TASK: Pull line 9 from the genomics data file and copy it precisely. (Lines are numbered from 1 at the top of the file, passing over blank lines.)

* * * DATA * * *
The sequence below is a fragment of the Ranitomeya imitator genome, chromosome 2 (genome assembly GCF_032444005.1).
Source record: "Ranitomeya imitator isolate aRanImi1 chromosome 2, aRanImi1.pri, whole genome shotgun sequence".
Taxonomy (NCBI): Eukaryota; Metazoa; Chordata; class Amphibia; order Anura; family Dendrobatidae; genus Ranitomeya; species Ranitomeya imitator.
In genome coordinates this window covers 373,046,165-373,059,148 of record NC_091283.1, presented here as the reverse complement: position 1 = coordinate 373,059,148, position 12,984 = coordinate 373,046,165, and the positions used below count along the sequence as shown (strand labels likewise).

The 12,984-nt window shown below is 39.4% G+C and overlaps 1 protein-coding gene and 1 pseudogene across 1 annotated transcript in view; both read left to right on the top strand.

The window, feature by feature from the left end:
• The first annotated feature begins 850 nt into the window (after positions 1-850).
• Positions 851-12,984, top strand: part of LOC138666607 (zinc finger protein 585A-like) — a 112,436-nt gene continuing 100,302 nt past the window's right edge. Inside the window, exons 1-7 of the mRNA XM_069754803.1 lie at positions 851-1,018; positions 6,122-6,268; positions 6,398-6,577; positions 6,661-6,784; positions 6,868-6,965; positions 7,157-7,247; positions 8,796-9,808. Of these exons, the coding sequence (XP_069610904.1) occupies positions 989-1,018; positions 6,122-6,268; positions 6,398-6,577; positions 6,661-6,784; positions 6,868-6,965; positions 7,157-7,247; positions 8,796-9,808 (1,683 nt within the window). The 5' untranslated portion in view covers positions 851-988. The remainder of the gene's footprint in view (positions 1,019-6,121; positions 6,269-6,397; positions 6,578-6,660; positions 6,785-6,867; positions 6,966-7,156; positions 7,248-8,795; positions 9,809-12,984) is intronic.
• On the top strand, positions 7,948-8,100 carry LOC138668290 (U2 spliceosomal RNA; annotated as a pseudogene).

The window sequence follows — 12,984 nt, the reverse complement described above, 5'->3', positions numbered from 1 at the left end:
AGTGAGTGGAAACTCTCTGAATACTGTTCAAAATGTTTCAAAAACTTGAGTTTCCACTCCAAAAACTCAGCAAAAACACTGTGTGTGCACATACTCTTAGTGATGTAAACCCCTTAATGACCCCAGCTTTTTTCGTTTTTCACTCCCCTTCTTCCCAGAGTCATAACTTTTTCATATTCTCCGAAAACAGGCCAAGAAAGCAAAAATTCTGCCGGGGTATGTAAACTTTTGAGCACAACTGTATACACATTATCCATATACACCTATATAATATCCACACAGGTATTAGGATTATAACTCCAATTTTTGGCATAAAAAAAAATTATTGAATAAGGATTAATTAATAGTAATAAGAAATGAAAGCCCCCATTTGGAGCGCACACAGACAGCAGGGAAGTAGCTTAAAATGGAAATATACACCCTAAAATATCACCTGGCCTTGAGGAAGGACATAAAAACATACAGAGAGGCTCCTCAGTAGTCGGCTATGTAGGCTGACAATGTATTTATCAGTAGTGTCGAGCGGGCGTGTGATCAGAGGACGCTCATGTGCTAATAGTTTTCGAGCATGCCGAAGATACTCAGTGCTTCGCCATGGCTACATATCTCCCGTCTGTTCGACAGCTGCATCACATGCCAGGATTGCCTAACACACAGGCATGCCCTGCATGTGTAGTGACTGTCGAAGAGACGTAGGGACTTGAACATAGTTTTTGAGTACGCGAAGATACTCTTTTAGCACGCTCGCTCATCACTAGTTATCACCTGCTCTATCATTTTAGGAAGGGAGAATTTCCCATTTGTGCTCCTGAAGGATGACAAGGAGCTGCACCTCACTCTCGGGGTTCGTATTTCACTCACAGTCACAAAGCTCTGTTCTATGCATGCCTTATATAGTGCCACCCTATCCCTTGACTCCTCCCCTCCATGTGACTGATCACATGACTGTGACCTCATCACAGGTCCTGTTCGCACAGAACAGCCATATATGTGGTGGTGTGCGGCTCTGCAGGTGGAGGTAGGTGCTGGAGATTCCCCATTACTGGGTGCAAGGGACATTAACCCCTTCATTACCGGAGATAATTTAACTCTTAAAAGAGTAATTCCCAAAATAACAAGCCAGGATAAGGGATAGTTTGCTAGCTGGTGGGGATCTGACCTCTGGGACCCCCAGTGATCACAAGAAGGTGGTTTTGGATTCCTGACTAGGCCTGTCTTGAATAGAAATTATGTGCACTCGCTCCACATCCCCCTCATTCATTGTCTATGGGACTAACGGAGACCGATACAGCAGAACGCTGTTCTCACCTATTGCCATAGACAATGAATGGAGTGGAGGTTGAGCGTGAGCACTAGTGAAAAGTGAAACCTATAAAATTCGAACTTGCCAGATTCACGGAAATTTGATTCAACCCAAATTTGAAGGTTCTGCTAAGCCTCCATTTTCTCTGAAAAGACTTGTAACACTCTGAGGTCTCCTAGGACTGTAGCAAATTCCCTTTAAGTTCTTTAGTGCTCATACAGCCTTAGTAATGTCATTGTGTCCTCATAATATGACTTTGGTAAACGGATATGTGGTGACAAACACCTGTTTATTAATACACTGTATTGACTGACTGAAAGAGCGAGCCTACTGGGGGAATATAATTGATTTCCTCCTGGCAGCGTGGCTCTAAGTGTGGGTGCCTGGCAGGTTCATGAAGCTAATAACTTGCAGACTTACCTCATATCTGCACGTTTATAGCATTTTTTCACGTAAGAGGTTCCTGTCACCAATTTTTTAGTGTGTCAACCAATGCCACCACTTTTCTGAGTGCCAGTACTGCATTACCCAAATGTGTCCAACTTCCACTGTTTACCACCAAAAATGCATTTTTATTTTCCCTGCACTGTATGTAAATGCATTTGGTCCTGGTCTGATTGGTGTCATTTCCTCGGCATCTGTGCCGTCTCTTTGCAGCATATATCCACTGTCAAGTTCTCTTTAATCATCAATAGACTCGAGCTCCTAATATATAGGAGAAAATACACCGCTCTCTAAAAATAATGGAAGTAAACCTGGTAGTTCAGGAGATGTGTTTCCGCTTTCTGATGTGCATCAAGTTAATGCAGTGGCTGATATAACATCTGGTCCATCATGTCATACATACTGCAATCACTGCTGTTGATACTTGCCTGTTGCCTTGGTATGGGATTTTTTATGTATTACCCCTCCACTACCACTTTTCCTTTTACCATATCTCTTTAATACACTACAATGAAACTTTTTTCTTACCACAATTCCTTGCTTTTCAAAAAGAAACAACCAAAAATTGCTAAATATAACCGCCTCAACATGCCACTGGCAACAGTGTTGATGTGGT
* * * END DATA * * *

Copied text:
• On the top strand, positions 7,948-8,100 carry LOC138668290 (U2 spliceosomal RNA; annotated as a pseudogene).